Back in September 1993 the late Andy Booth found Northumberland's first Gadfly Petrel off Hauxley. In 1996 it was accepted by BBRC as a Soft-plumaged Petrel of the race 'feae' or Fea's Petrel. Back then this was a mythical sighting, a once in a lifetime event never to be repeated. If we fast forward to the present day, how things have changed.
It is usually understood that these Fea's or to give them a proper term Fea's/Zino's/Destertas Petrels are actually rare but annual visitors to UK waters. The difficulty in identifying them at a seawatch has resulted in a lot of controversy over what can and what can't be ticked by birders so they are usually referred to as Fea's Petrels and are, quite rightly, very much sought after. To see one, you must either do a lot of hours seawatching or have some excellent communications in place so when one is reported coming your way along the coast you can get out to head it off.
Yesterday a Fea's type Petrel flew north at Flamborough Head around 9.30am. When it was seen along the coast at Long Nab, birders to the north mustered themselves, made plans to leave work early, put off pre organised plans and headed for the nearest headland.
This particular petrel was due to arrive in Northumberland at around 5pm so, having only ever seen one back in 2014 I fancied having a go for a local patch bird and was out at Cullernose Point at 5.30pm. Shortly after sitting down reports came through that it had gone past Newbiggin, 24 miles to the south and was on its way.
By now, a crowd of 7 of us had gathered expectantly on the cliff. The atmosphere was tense as we all screwed eyes into scopes and waited. A distant oil tanker was to be our spotting sight should one of us pick it up, to get others a bearing.
At 6.15pm Mark Eaton gave the 'Thar she blows' ( not literally) and there was the typical panicking until we got on it. Distant and way to the SE at first, I saw it then lost it just as quickly. The sea was flat calm so I just kept breathing and scanning and in a minute it was back on show. It came to a very reasonable 800mtrs - 1km off and we all had it in view until around 6.23pm, a duration of 7 or 8 minutes before it was lost to view.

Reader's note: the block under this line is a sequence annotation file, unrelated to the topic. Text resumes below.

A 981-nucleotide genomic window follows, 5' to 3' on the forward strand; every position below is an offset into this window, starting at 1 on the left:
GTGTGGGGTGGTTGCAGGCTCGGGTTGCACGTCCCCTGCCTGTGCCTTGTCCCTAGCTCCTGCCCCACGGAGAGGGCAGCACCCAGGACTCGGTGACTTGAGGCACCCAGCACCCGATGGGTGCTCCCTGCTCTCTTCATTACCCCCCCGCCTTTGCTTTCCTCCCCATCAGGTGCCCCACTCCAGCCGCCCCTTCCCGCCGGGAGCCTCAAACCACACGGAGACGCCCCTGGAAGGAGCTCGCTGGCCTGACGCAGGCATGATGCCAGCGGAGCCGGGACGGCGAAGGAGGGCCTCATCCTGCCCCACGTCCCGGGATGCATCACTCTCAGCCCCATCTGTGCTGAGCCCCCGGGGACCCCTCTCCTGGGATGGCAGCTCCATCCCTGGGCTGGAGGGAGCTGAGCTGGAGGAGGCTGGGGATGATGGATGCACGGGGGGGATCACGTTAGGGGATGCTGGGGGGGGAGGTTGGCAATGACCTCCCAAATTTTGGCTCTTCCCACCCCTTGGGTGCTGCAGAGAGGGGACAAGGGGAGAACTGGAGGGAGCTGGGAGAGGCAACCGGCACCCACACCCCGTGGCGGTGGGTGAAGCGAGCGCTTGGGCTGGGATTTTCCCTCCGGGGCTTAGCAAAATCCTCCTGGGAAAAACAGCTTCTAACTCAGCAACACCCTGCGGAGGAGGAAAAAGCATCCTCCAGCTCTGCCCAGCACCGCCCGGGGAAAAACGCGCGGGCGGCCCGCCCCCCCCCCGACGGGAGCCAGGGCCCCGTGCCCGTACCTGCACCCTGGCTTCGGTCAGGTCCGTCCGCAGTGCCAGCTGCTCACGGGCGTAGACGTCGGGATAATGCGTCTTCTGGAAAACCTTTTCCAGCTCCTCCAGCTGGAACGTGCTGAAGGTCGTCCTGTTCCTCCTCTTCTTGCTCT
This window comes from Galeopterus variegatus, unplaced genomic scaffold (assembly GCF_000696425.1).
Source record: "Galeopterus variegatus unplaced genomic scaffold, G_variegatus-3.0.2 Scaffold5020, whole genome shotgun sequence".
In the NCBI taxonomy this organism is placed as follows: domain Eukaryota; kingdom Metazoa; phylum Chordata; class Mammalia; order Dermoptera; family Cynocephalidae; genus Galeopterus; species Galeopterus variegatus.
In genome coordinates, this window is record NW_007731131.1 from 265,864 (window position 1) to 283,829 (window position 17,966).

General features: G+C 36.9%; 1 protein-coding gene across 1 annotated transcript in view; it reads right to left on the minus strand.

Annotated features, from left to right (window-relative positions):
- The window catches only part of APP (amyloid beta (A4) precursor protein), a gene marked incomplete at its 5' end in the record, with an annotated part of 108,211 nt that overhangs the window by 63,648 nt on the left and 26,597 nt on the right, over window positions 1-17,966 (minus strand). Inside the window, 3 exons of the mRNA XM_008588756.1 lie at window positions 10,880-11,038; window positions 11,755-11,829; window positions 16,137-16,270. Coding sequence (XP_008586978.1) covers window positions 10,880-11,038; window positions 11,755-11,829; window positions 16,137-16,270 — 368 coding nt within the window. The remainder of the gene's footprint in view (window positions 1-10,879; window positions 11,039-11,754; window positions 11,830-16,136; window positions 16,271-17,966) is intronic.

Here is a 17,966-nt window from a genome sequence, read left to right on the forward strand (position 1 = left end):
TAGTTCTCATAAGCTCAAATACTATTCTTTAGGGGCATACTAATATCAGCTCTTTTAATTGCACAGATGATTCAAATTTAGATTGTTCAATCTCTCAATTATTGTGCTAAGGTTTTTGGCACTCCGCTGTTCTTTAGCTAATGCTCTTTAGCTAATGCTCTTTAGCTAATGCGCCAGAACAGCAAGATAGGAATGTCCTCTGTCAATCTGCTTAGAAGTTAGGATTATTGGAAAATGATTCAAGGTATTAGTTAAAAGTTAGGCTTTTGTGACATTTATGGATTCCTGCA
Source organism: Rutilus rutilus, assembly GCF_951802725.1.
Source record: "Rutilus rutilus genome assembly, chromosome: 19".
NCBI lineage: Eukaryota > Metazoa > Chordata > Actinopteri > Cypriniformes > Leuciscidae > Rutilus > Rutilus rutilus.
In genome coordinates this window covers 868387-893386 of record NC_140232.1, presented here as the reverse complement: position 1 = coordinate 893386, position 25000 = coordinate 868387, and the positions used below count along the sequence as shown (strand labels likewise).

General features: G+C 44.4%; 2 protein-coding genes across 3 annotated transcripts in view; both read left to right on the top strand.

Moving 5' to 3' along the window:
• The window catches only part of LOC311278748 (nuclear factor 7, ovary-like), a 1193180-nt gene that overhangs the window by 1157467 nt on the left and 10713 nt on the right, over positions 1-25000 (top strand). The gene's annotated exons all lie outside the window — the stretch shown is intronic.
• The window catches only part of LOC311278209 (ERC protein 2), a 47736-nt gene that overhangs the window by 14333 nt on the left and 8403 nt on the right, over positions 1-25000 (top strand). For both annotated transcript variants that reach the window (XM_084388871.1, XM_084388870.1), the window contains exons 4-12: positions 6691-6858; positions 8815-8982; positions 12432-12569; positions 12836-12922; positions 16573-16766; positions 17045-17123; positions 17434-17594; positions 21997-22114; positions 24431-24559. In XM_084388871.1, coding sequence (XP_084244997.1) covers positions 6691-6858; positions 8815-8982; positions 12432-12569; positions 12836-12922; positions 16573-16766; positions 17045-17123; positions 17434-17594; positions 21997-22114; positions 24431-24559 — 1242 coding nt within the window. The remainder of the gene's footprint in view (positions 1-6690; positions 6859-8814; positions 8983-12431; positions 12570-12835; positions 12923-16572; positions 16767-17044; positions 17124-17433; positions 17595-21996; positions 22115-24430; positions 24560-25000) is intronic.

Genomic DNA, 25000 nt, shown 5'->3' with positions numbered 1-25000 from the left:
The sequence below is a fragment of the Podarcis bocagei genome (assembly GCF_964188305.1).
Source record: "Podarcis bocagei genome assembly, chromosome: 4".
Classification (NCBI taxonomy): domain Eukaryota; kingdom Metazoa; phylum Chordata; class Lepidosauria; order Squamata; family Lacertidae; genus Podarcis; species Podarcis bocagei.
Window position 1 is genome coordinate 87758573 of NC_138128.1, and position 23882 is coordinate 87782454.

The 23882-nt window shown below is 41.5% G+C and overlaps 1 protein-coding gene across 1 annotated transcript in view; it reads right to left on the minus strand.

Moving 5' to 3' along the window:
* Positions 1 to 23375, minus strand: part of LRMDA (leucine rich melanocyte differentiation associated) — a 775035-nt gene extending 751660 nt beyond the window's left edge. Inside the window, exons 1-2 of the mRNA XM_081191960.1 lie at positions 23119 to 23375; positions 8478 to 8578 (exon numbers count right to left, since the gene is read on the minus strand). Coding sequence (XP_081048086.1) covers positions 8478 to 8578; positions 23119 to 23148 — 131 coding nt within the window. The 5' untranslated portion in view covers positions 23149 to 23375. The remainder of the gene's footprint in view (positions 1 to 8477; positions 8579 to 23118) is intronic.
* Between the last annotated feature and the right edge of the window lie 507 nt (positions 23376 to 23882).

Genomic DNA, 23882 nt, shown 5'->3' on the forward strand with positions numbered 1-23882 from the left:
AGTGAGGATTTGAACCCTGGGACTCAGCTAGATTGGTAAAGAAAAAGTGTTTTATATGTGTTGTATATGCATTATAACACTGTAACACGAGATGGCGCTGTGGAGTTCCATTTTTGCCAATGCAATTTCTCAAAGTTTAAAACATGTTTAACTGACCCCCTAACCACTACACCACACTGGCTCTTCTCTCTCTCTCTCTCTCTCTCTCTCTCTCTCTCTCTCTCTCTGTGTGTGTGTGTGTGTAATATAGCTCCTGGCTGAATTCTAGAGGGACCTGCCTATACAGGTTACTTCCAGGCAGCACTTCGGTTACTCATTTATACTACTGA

Celebrations were made as Northumberland's 15th Gadfly was added to the record and more to the point, added to my patch list.
A short while later, back home, a scan of social media found a Tweet by Paul French of BBRC who had seen some photos taken at Newbiggin of our bird. Did it really show a breast band?
Yes it really did? When we watched it, Mark Eaton I think, commented on it. I also commented on the fully dark underwings that my last Feas did not have, it had white axilliary spikes up to the leading edge. Still, we never suspected a thing.
Then experts began saying this bird was actually a Soft Plumaged Petrel Pterodroma mollis and not Fea's at all. This was a different prospect. Soft plumaged Petrel would be a first for Britain and only the 3rd for the Western Palearctic.
So now there has been much discussion, the bird looks fine for Soft plumaged and even world experts agree on it, all from images taken by a few birders at Newbiggin. Well done lads. What a bird for the patch after July 2019's Giant Petrel and July 2020's Sooty Tern. It seems Northumberland is the place to be for a summer southern oceans seabird...